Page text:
The program can be successfully implemented, adopted, or adapted in multiple educational settings.
The program's learning goals reflect the vision promoted in national standards in science education.
The program addresses important individual and societal needs.
The program's assessment system helps teachers select or modify activities to meet learning needs.
The detailed criteria are available on the DoEd's website and can be used by state or local review teams for evaluation guidance (DoEd, 1997c). The DoEd plans to publish lists of programs that meet its criteria at the promising or exemplary levels. The designation of exemplary will require evidence of effectiveness and success.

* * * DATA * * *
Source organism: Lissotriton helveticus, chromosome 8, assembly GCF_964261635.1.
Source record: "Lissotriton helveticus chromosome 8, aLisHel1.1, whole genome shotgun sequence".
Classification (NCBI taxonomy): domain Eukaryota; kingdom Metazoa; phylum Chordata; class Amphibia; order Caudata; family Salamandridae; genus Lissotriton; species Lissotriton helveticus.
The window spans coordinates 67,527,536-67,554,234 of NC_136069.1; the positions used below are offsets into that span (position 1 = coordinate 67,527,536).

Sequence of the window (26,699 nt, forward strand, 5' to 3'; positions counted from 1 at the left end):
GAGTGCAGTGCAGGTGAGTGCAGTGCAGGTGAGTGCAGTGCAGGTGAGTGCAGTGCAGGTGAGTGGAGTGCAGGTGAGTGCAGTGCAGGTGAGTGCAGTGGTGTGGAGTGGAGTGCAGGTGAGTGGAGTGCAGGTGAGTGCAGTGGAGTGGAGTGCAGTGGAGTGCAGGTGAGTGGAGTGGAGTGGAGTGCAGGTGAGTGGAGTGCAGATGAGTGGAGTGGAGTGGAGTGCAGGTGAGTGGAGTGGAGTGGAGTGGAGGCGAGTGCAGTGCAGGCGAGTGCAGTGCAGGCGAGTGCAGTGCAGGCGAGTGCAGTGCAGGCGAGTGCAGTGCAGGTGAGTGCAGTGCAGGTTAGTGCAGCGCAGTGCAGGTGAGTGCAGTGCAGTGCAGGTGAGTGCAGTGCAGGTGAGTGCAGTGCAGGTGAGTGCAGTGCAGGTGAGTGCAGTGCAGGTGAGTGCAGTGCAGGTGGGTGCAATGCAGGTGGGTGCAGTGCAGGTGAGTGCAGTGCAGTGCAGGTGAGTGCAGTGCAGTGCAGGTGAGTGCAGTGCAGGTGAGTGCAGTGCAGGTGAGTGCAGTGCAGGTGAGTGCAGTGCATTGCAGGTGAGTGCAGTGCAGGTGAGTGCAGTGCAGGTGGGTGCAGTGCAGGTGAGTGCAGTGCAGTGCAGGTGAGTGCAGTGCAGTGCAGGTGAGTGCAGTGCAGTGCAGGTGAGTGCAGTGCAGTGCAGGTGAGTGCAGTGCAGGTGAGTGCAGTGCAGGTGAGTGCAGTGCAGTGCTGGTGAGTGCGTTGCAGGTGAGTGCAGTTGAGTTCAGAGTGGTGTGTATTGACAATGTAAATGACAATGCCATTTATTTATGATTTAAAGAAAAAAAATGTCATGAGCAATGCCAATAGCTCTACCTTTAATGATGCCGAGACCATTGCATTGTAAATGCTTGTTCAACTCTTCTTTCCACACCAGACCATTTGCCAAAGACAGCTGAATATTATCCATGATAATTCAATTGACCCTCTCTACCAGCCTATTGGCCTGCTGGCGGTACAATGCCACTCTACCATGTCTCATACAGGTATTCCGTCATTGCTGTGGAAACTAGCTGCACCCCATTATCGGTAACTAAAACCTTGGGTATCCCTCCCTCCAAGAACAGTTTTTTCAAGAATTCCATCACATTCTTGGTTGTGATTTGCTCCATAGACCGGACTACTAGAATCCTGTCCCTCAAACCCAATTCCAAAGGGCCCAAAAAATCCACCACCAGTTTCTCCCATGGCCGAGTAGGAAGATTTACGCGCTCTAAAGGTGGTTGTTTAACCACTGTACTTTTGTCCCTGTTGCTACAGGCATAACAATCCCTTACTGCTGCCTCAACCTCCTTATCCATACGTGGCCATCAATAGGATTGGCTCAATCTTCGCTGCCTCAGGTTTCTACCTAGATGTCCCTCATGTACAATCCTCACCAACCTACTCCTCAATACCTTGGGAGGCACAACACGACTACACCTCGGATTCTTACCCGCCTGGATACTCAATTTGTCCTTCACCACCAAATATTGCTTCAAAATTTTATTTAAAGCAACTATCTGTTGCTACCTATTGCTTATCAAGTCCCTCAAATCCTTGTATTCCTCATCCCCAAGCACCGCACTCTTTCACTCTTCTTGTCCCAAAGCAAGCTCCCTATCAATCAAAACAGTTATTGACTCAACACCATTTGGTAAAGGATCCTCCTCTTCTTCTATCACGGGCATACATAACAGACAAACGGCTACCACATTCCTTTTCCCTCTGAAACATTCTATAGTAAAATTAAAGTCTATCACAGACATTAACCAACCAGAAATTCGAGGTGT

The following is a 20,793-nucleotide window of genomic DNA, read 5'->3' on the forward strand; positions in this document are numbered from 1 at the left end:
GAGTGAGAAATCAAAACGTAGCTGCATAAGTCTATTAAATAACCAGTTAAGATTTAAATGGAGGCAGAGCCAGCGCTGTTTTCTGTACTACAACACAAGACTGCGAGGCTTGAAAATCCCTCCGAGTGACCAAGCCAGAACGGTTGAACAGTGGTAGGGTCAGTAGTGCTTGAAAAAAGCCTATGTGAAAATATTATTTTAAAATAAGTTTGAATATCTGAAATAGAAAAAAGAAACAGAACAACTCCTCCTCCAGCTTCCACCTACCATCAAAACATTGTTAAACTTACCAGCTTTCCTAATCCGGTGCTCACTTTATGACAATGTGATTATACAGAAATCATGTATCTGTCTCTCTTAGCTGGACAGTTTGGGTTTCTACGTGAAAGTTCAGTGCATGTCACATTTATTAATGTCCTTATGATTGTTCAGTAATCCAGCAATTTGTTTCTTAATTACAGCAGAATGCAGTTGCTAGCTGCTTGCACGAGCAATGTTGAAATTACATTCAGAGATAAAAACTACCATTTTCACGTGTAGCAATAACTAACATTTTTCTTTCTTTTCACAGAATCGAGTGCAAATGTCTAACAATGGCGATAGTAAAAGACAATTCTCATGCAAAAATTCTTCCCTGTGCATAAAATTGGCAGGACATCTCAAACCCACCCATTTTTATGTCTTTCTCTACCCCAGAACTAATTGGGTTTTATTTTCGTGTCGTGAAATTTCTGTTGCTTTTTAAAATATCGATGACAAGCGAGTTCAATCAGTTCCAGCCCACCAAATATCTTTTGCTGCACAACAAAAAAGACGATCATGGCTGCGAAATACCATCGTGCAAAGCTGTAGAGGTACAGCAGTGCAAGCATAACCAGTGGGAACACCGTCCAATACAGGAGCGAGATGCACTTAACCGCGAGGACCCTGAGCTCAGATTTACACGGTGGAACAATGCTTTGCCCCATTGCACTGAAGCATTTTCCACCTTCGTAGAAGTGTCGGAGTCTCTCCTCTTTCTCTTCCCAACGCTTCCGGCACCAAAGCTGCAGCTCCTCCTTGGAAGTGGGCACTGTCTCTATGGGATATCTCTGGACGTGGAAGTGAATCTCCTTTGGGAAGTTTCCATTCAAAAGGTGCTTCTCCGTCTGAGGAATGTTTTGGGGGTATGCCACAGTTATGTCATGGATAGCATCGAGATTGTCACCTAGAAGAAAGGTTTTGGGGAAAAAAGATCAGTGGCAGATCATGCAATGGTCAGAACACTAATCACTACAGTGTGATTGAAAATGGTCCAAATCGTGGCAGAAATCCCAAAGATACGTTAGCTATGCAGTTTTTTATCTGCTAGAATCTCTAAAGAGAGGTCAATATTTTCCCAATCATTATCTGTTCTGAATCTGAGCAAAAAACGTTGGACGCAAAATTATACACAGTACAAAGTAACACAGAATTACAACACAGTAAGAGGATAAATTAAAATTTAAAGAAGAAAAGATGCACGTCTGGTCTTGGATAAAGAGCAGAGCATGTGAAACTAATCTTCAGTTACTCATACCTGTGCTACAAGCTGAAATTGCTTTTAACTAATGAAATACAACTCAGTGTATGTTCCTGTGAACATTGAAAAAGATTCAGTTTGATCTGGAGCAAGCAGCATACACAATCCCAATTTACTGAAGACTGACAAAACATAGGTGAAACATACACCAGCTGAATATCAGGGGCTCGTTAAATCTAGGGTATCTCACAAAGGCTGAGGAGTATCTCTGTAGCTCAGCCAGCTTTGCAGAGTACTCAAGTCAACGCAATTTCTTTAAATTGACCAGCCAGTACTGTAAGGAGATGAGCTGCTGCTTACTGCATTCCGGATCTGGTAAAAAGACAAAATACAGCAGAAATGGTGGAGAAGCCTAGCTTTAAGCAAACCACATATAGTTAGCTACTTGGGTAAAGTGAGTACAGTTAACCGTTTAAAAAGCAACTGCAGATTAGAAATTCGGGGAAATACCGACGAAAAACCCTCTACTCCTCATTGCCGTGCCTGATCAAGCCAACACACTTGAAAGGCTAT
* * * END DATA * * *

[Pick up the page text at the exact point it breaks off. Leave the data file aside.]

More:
The National Research Council's Center for Science, Mathematics, and Engineering Education (CMSEE) has published other reports that encourage the thoughtful selection of instructional materials aligned with standards. CMSEE's Committee on Science Education K-12 and the Mathematical Sciences Education Board will jointly publish Designing Mathematics or Science Curriculum Programs: A Guide for Using Mathematics and Science Education Standards (NRC, 1999a). As stated in that report, its purpose "is to assist those who are responsible for making decisions about curriculum with the process of improving the coherence of mathematics and science curriculum programs." The report focuses on ways states and local school districts can develop, or adopt and transform standards into a logical, grade-by-grade curriculum. It recognizes that one aspect of curriculum development must be the selection of appropriate instructional materials, materials that can support the grade-by-grade goals for student learning according to the pedagogical approaches embodied in the curriculum. Moreover, it emphasizes that the process of developing a curriculum program must be flexible while it considers the interplay between the curriculum itself and the instructional materials available to support the curriculum. Such flexibility is required to assure coherence throughout K-12 instruction, while limiting the need for individual states or school districts to undertake the challenging and costly job of developing new instructional materials to match its chosen curriculum program. The report discusses some general guidelines for the work of selecting instructional materials and emphasizes the